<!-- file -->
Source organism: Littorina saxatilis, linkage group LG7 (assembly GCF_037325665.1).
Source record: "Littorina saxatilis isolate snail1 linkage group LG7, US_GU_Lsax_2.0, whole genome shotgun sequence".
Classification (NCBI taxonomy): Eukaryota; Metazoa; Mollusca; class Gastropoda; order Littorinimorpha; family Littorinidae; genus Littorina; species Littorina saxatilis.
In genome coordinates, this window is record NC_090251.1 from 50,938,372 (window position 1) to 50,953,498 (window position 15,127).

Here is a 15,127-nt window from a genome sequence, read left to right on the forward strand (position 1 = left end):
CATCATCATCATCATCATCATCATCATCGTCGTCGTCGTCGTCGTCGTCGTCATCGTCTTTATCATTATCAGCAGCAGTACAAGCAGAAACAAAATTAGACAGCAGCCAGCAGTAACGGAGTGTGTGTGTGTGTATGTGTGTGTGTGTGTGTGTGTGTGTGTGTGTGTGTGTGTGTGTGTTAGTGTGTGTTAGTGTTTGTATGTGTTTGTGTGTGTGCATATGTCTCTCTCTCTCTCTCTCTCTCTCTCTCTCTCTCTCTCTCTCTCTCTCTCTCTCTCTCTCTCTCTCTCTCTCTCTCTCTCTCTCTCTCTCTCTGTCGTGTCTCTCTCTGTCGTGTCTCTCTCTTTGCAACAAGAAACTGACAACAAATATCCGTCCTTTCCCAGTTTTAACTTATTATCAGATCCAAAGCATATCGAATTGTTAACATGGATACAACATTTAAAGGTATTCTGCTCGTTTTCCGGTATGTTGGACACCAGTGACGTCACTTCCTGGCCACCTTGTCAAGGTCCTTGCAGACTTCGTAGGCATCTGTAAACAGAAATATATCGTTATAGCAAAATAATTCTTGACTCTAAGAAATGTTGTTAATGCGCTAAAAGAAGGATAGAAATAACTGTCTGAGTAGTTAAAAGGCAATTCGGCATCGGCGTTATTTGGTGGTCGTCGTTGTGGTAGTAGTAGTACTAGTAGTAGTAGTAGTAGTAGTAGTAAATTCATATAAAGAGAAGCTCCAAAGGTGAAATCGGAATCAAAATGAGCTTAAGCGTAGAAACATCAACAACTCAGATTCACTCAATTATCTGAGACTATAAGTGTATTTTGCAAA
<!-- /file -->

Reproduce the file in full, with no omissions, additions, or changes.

Source organism: Littorina saxatilis, linkage group LG7 (assembly GCF_037325665.1).
Source record: "Littorina saxatilis isolate snail1 linkage group LG7, US_GU_Lsax_2.0, whole genome shotgun sequence".
Classification (NCBI taxonomy): Eukaryota; Metazoa; Mollusca; class Gastropoda; order Littorinimorpha; family Littorinidae; genus Littorina; species Littorina saxatilis.
In genome coordinates, this window is record NC_090251.1 from 50,938,372 (window position 1) to 50,953,498 (window position 15,127).

Here is a 15,127-nt window from a genome sequence, read left to right on the forward strand (position 1 = left end):
CATCATCATCATCATCATCATCATCATCGTCGTCGTCGTCGTCGTCGTCGTCATCGTCTTTATCATTATCAGCAGCAGTACAAGCAGAAACAAAATTAGACAGCAGCCAGCAGTAACGGAGTGTGTGTGTGTGTATGTGTGTGTGTGTGTGTGTGTGTGTGTGTGTGTGTGTGTGTGTGTTAGTGTGTGTTAGTGTTTGTATGTGTTTGTGTGTGTGCATATGTCTCTCTCTCTCTCTCTCTCTCTCTCTCTCTCTCTCTCTCTCTCTCTCTCTCTCTCTCTCTCTCTCTCTCTCTCTCTCTCTCTCTCTCTCTCTGTCGTGTCTCTCTCTGTCGTGTCTCTCTCTTTGCAACAAGAAACTGACAACAAATATCCGTCCTTTCCCAGTTTTAACTTATTATCAGATCCAAAGCATATCGAATTGTTAACATGGATACAACATTTAAAGGTATTCTGCTCGTTTTCCGGTATGTTGGACACCAGTGACGTCACTTCCTGGCCACCTTGTCAAGGTCCTTGCAGACTTCGTAGGCATCTGTAAACAGAAATATATCGTTATAGCAAAATAATTCTTGACTCTAAGAAATGTTGTTAATGCGCTAAAAGAAGGATAGAAATAACTGTCTGAGTAGTTAAAAGGCAATTCGGCATCGGCGTTATTTGGTGGTCGTCGTTGTGGTAGTAGTAGTACTAGTAGTAGTAGTAGTAGTAGTAGTAAATTCATATAAAGAGAAGCTCCAAAGGTGAAATCGGAATCAAAATGAGCTTAAGCGTAGAAACATCAACAACTCAGATTCACTCAATTATCTGAGACTATAAGTGTATTTTGCAAA